Today I wore brown.

I have this former friend from college, I say former because she does not share the details of her life, nor I with her, and although occasionally post comments on Facebook at each other, we do not talk or speak in real life.  She is for all intents and purposes a stranger who was once a friend at worst, and at best an acquaintance who was once a friend.  From time to time I have noted that her comments can be quite lovely and at other times kind of snarky, I raise my hand I am quite guilty of the snarky comment.  I am a snarky person.  I will admit it.  Freely. Snark.  Snark.  This friend has recently made comments about the fact that I had a bow in my hands and was shooting a shotgun at the Sportsman Days, and more recently posted a pic of me fishing off a bridge in the Adirondacks, comments of astonishment.  Who could this person be, and what is next?

Three years ago I was blindsided.  Its a truth I have labored over, sweated over, cried over, laughed over and beaten until quite dead.  But I was blindsided.  What a gift!  What a gift.  To be shaken to your very foundations.  To have the walls torn down around you, the windows of your hopes shattered, the very doorways nailed shut and paths bombed to oblivion.  Yes I said it, what a gift.  It is a gift of realizing who your friends are.  It is the gift of learning to look for actions rather than words to tell you people’s secrets.  It is the gift of gratitude.  It is the gift of learning to love every precious moment.  It is the gift of being able to tear away the trappings of who you think you are and to find out who you really are.  Without an ego.  Just who you are when your pillow is sodden with tears, who you are when you cry until the snot forms a puddle on your bed, who you are when you get your ass out of bed everyday and make it through an 8 hour day without crying.  Who you are when people you want to stand by you walk away.  Who you are when people you couldn’t care less about stand by you anyway.  Who you are when you are broken, and have nothing to give even to yourself.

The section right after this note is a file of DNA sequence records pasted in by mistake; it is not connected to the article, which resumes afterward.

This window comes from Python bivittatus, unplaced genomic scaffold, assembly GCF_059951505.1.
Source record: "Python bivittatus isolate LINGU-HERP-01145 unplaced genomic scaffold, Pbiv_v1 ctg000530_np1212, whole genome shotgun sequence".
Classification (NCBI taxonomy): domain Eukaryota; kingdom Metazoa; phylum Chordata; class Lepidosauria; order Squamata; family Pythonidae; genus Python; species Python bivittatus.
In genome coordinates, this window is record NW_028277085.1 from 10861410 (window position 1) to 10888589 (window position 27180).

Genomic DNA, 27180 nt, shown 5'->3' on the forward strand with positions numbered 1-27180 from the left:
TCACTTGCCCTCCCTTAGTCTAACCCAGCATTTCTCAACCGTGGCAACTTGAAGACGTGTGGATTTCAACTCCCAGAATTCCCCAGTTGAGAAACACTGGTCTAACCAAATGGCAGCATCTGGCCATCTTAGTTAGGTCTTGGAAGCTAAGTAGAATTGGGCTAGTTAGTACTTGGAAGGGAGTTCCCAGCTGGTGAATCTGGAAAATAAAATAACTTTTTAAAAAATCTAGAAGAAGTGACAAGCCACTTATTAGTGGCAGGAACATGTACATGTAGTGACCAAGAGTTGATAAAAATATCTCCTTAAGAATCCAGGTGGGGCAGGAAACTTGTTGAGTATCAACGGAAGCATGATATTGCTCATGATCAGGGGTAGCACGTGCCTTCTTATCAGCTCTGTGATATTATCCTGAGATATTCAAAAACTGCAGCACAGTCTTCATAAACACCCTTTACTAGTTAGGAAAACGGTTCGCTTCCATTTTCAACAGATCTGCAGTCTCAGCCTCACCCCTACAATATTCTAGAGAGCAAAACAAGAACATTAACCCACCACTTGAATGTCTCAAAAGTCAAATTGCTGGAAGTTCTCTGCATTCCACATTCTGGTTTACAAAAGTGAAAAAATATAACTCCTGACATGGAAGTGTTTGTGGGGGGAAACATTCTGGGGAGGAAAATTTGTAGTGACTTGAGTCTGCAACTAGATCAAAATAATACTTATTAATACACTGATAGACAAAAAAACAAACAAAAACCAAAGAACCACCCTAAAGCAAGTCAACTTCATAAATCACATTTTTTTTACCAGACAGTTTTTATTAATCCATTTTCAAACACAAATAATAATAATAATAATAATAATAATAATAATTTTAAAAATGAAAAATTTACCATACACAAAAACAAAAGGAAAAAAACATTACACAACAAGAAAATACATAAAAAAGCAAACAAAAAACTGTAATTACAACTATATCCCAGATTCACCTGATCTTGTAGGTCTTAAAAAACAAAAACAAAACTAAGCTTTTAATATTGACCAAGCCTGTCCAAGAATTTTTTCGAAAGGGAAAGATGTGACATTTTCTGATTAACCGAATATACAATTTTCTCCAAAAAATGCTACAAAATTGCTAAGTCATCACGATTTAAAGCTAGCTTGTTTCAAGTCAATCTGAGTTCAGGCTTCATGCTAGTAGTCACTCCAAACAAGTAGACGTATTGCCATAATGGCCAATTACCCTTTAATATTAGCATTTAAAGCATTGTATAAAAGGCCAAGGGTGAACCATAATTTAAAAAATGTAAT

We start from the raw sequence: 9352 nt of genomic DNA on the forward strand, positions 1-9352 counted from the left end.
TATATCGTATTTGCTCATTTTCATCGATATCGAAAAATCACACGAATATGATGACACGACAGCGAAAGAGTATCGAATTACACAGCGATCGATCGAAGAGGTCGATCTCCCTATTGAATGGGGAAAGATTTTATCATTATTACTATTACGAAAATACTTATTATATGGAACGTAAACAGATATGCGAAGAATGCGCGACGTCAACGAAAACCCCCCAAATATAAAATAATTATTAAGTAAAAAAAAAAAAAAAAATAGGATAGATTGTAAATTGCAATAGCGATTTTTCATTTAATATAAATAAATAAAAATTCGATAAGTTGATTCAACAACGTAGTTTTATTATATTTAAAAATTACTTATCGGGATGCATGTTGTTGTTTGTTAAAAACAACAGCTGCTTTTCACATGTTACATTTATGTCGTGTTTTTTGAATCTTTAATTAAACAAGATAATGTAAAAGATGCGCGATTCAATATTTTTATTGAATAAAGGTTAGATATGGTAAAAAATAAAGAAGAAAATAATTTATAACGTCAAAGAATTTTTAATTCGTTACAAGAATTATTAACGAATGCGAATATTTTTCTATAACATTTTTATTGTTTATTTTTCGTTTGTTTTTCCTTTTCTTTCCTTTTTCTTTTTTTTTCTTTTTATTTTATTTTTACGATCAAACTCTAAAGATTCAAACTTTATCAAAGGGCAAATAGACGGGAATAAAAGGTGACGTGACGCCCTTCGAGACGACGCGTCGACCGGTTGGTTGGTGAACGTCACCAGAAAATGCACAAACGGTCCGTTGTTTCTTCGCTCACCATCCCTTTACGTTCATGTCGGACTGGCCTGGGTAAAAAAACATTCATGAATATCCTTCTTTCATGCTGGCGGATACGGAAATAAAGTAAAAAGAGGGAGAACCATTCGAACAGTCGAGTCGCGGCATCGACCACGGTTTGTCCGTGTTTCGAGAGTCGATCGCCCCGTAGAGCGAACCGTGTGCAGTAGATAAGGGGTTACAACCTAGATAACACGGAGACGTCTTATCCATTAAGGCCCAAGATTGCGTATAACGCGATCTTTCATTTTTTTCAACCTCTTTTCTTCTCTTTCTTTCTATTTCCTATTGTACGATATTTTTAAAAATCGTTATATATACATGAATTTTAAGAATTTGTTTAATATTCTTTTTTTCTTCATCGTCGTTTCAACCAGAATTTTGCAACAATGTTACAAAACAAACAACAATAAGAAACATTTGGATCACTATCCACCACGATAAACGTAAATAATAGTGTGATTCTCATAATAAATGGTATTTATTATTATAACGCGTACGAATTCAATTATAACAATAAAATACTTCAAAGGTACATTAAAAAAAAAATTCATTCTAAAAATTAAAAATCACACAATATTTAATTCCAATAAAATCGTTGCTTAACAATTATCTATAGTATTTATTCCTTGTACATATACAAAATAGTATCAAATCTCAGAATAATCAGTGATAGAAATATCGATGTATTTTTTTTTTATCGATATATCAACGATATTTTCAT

And when I was in that place, I took stock of my life.  I took stock of who I came from, what kind of men I admired, and what I wanted in a man.  Gone was a dream of an intellectual, a man who was different from the men I was raised around.  Gone was the woman who would put on high heels to please someone else, gone was the woman who would put away her hippy skirts for short ones.  Gone was the woman who would go out to eat and leave a home cooked meal to spoil on the stove.  That is not to say that I wouldn’t don a corset to join in with the pirates, nor to say that I don’t ever wear a shorter skirt, but to say rather that I won’t be goaded into these things by a judgmental ass.  I will do it because I want to.

So when I stopped and looked I found that I wanted a man who loved the outdoors.  If he hunted and fished, fine actually even better because fresh wholesome food is more important to me than vegetarianism.  I wanted a man who read now and then if not more frequently, a man who didn’t have a TV in his bedroom.  A man who was creative, a man who thought I was just great as I am, in birkenstocks, in slippers, in my sheep pajamas, in my plain black panties and bra, in my tank top and boxer shorts, in my levis jeans, in my hiking boots, in my hand knit mittens, with spinach in my teeth, in my night shattering talkative sleep, with drool on my pillow, when I farted and belched.  Oh this list can go on and on.  I wanted someone in short who was like a family member, and who didn’t stand in judgment of me.

I don’t even know if I have it.  I just know that now I am in a place where the healing is nearly done.  Today I took my brown khakis out of the closet and put them on.  I haven’t worn them in over 3 years.  I haven’t worn much of anything brown in over 3 years.  Brown is where I was, down.  Brown.  Ass Clown.  His frown.  Not from Town country mouse.  Brown.  I put them on.  They are two sizes too big.  I wore them all day.

25 years ago I wouldn’t have fished or held a gun.  But today, today I am some version of my self that is closer to authentic.  And some version of myself who knows what it is like to be broken, and then to grow from my own ashes.

 

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